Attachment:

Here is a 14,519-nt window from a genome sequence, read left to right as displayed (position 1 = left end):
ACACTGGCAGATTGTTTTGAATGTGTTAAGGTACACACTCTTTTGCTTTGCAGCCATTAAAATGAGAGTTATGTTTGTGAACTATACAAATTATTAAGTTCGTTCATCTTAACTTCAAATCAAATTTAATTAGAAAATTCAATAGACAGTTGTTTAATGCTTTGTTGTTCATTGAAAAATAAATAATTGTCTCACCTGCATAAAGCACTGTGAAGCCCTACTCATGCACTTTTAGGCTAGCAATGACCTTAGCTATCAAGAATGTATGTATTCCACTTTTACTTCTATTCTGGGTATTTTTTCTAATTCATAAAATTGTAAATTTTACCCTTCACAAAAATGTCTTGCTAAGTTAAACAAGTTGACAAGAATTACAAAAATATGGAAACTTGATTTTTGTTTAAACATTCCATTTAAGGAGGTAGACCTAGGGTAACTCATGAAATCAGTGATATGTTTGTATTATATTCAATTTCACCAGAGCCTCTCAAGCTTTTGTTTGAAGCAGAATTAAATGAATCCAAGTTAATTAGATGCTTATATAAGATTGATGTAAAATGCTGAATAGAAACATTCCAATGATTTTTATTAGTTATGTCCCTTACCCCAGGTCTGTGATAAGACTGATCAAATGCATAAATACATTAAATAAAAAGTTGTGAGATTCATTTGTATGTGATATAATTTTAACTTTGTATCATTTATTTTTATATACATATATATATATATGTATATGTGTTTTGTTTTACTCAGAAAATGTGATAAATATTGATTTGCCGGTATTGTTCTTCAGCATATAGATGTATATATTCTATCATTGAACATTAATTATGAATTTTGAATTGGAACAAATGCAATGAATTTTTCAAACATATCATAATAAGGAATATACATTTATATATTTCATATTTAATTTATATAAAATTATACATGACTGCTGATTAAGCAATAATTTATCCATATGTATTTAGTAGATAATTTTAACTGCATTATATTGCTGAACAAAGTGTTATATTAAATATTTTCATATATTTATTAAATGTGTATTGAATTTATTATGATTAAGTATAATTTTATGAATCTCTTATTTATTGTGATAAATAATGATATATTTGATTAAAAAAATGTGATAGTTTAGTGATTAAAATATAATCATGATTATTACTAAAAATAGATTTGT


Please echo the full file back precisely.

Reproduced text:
Here is a 14,519-nt window from a genome sequence, read left to right as displayed (position 1 = left end):
ACACTGGCAGATTGTTTTGAATGTGTTAAGGTACACACTCTTTTGCTTTGCAGCCATTAAAATGAGAGTTATGTTTGTGAACTATACAAATTATTAAGTTCGTTCATCTTAACTTCAAATCAAATTTAATTAGAAAATTCAATAGACAGTTGTTTAATGCTTTGTTGTTCATTGAAAAATAAATAATTGTCTCACCTGCATAAAGCACTGTGAAGCCCTACTCATGCACTTTTAGGCTAGCAATGACCTTAGCTATCAAGAATGTATGTATTCCACTTTTACTTCTATTCTGGGTATTTTTTCTAATTCATAAAATTGTAAATTTTACCCTTCACAAAAATGTCTTGCTAAGTTAAACAAGTTGACAAGAATTACAAAAATATGGAAACTTGATTTTTGTTTAAACATTCCATTTAAGGAGGTAGACCTAGGGTAACTCATGAAATCAGTGATATGTTTGTATTATATTCAATTTCACCAGAGCCTCTCAAGCTTTTGTTTGAAGCAGAATTAAATGAATCCAAGTTAATTAGATGCTTATATAAGATTGATGTAAAATGCTGAATAGAAACATTCCAATGATTTTTATTAGTTATGTCCCTTACCCCAGGTCTGTGATAAGACTGATCAAATGCATAAATACATTAAATAAAAAGTTGTGAGATTCATTTGTATGTGATATAATTTTAACTTTGTATCATTTATTTTTATATACATATATATATATATGTATATGTGTTTTGTTTTACTCAGAAAATGTGATAAATATTGATTTGCCGGTATTGTTCTTCAGCATATAGATGTATATATTCTATCATTGAACATTAATTATGAATTTTGAATTGGAACAAATGCAATGAATTTTTCAAACATATCATAATAAGGAATATACATTTATATATTTCATATTTAATTTATATAAAATTATACATGACTGCTGATTAAGCAATAATTTATCCATATGTATTTAGTAGATAATTTTAACTGCATTATATTGCTGAACAAAGTGTTATATTAAATATTTTCATATATTTATTAAATGTGTATTGAATTTATTATGATTAAGTATAATTTTATGAATCTCTTATTTATTGTGATAAATAATGATATATTTGATTAAAAAAATGTGATAGTTTAGTGATTAAAATATAATCATGATTATTACTAAAAATAGATTTGT